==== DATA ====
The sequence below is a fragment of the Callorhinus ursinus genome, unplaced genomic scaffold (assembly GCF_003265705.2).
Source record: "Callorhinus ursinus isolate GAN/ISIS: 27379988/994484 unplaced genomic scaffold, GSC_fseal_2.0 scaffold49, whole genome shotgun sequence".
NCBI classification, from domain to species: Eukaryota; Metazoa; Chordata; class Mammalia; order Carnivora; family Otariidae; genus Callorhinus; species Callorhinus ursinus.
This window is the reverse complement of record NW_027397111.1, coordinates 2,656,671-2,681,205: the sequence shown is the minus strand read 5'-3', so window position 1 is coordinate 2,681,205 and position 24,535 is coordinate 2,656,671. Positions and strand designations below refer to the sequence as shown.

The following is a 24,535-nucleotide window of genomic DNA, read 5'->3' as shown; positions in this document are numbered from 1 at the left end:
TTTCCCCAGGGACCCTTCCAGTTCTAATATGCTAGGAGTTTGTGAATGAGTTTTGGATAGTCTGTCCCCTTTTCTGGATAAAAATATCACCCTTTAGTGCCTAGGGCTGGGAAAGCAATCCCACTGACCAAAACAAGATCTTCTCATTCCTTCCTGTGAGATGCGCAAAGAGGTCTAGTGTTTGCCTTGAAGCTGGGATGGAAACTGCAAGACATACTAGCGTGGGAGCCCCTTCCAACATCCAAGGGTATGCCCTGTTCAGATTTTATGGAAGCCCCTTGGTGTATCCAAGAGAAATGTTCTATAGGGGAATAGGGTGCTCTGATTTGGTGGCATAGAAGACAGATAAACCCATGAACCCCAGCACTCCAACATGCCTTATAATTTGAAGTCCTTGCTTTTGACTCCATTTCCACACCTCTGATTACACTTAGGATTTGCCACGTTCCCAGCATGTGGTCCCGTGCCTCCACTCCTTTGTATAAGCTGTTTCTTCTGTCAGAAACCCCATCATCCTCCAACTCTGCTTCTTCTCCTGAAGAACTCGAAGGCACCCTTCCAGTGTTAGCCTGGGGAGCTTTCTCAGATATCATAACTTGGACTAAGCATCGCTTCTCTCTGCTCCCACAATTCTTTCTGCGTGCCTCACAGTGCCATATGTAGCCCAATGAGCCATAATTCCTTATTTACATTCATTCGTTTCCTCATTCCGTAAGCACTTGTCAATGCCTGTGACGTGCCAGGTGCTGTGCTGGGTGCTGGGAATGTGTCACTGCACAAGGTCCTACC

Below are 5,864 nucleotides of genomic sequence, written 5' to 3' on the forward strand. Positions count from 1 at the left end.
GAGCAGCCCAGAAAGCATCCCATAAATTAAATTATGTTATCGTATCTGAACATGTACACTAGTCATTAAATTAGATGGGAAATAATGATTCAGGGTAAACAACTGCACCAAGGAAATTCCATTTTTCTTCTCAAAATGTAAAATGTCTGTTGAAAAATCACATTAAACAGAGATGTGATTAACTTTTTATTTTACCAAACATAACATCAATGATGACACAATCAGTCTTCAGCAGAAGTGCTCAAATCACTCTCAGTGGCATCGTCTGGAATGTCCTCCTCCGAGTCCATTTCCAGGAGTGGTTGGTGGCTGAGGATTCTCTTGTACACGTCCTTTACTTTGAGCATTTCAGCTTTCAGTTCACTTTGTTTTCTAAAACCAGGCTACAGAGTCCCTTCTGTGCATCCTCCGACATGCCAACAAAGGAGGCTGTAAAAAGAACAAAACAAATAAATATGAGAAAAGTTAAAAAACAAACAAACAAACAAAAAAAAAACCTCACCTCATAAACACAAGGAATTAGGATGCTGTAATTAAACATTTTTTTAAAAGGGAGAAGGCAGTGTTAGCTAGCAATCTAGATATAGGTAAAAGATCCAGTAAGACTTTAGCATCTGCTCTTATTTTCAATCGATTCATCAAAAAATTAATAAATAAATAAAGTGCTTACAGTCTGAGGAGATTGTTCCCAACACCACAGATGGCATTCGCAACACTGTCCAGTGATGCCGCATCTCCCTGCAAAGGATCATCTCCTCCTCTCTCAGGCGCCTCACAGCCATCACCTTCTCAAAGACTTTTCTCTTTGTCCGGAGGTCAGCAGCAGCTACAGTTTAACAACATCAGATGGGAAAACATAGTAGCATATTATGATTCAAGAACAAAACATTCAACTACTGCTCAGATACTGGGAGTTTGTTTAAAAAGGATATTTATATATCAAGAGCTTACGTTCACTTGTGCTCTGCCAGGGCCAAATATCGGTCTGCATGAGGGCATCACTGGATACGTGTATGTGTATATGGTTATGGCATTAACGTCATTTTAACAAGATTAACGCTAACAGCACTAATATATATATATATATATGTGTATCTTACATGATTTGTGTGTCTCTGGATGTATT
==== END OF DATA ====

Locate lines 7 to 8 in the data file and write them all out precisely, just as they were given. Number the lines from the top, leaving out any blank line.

Below are 5,864 nucleotides of genomic sequence, written 5' to 3' on the forward strand. Positions count from 1 at the left end.
GAGCAGCCCAGAAAGCATCCCATAAATTAAATTATGTTATCGTATCTGAACATGTACACTAGTCATTAAATTAGATGGGAAATAATGATTCAGGGTAAACAACTGCACCAAGGAAATTCCATTTTTCTTCTCAAAATGTAAAATGTCTGTTGAAAAATCACATTAAACAGAGATGTGATTAACTTTTTATTTTACCAAACATAACATCAATGATGACACAATCAGTCTTCAGCAGAAGTGCTCAAATCACTCTCAGTGGCATCGTCTGGAATGTCCTCCTCCGAGTCCATTTCCAGGAGTGGTTGGTGGCTGAGGATTCTCTTGTACACGTCCTTTACTTTGAGCATTTCAGCTTTCAGTTCACTTTGTTTTCTAAAACCAGGCTACAGAGTCCCTTCTGTGCATCCTCCGACATGCCAACAAAGGAGGCTGTAAAAAGAACAAAACAAATAAATATGAGAAAAGTTAAAAAACAAACAAACAAACAAAAAAAAAACCTCACCTCATAAACACAAGGAATTAGGATGCTGTAATTAAACATTTTTTTAAAAGGGAGAAGGCAGTGTTAGCTAGCAATCTAGATATAGGTAAAAGATCCAGTAAGACTTTAGCATCTGCTCTTATTTTCAATCGATTCATCAAAAAATTAATAAATAAATAAAGTGCTTACAGTCTGAGGAGATTGTTCCCAACACCACAGATGGCATTCGCAACACTGTCCAGTGATGCCGCATCTCCCTGCAAAGGATCATCTCCTCCTCTCTCAGGCGCCTCACAGCCATCACCTTCTCAAAGACTTTTCTCTTTGTCCGGAGGTCAGCAGCAGCTACAGTTTAACAACATCAGATGGGAAAACATAGTAGCATATTATGATTCAAGAACAAAACATTCAACTACTGCTCAGATACTGGGAGTTTGTTTAAAAAGGATATTTATATATCAAGAGCTTACGTTCACTTGTGCTCTGCCAGGGCCAAATATCGGTCTGCATGAGGGCATCACTGGATACGTGTATGTGTATATGGTTATGGCATTAACGTCATTTTAACAAGATTAACGCTAACAGCACTAATATATATATATATATATGTGTATCTTACATGATTTGTGTGTCTCTGGATGTATT